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My friend Casie posted this today.
I have a couple of responses to this piece, but the primary one is … yes! Just, yes! That I agree with Casie really isn’t a surprising thing.
We first met at her job talk when I walked up to tell her how much I enjoyed her presentation, and before I could get two words out found myself in tears. True story. Honest-to-God tears, accompanied by those “I’m trying not to cry, but it only makes it worse sobs.” She was gracious enough to give me a hug and let me stumble through my little speech. It was my first year on the job and to describe myself as mortified would be a little bit of an understatement. Still, there were few happier moments in that first year then when I heard she had accepted the position.
What could make someone cry at a job talk?
Some of it was probably the stress of my first year. Few periods in my life have been as lonely and as exhausting. The commute, adapting to a completely new work schedule & environment, being the primary source of income for my family, and on top of it all still being a graduate student — I’ve talked before about how all those things add up, and how for me when the stress adds up it usually results in tears. I’m an equal opportunity crier – if I’m sad, I cry; if I’m angry, I cry; if I’m frustrated, I cry; if I’m happy (you guessed it), I cry. In this case it was recognition.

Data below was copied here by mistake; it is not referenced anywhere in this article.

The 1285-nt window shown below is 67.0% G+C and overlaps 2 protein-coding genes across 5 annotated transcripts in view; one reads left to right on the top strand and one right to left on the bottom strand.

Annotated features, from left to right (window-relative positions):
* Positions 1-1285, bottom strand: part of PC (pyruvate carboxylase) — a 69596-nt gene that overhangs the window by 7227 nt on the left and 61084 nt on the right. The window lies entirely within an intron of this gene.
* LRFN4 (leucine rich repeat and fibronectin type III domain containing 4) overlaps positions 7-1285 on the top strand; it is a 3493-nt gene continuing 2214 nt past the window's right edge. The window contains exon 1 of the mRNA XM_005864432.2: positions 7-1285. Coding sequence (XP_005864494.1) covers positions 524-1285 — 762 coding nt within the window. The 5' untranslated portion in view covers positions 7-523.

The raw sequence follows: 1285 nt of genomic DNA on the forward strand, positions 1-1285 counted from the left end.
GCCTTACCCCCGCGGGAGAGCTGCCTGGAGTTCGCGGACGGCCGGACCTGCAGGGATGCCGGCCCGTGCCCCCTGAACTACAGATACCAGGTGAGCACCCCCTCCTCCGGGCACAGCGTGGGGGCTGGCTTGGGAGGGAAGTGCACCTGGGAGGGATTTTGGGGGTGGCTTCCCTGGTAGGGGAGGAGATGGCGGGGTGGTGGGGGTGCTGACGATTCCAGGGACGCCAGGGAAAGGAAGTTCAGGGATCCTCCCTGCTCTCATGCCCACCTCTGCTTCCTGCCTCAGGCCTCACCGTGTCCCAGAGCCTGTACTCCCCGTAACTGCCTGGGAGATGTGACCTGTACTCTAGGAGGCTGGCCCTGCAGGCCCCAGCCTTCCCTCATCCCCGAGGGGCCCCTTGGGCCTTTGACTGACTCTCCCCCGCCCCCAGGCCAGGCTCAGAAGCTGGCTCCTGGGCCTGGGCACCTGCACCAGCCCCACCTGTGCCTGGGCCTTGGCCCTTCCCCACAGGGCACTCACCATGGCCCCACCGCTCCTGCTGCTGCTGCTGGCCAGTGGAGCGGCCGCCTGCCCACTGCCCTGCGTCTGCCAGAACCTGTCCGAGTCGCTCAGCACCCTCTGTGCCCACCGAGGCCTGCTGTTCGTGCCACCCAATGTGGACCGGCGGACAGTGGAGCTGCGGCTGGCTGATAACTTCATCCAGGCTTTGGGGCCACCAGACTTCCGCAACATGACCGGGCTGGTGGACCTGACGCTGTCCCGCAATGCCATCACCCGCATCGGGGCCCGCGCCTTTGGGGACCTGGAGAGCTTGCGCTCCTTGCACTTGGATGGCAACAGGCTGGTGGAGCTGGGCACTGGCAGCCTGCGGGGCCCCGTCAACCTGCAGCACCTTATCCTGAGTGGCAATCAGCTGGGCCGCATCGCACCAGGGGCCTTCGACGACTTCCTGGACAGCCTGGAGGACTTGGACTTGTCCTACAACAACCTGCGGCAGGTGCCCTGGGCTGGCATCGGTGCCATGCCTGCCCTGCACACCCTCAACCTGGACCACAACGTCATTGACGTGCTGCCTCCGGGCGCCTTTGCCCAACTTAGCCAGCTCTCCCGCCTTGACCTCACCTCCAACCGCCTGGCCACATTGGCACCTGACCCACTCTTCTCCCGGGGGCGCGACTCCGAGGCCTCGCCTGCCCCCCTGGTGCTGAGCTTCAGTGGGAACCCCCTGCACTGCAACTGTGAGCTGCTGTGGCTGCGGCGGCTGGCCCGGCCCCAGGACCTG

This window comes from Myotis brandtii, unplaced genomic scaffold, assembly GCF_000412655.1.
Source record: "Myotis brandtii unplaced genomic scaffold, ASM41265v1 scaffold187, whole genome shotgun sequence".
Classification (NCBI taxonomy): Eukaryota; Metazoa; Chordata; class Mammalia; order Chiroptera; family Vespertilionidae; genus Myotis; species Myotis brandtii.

These days it seems like everyone and their second cousin is talking about what it means to be a working class academic, and about the working conditions for graduate students and non-tenure-track faculty. Three years ago, however, it wasn’t exactly the same. Three years ago being a working class academic was just something Ouiser and I talked about sitting on the garage couch when we were in our cups. Ouiser was the first person I knew to start talking about alt-ac careers and the irresponsible mentoring of graduate students. Consequently, when I sat listening to Casie’s job talk about her research with working class academics, it touched something in me. What I meant to say, and what I hope came out between my tears, was that hearing about Casie’s research was like finally being seen. It was the first time I’d heard an academic describe graduate students who could have been me. It was a naming and a calling into being.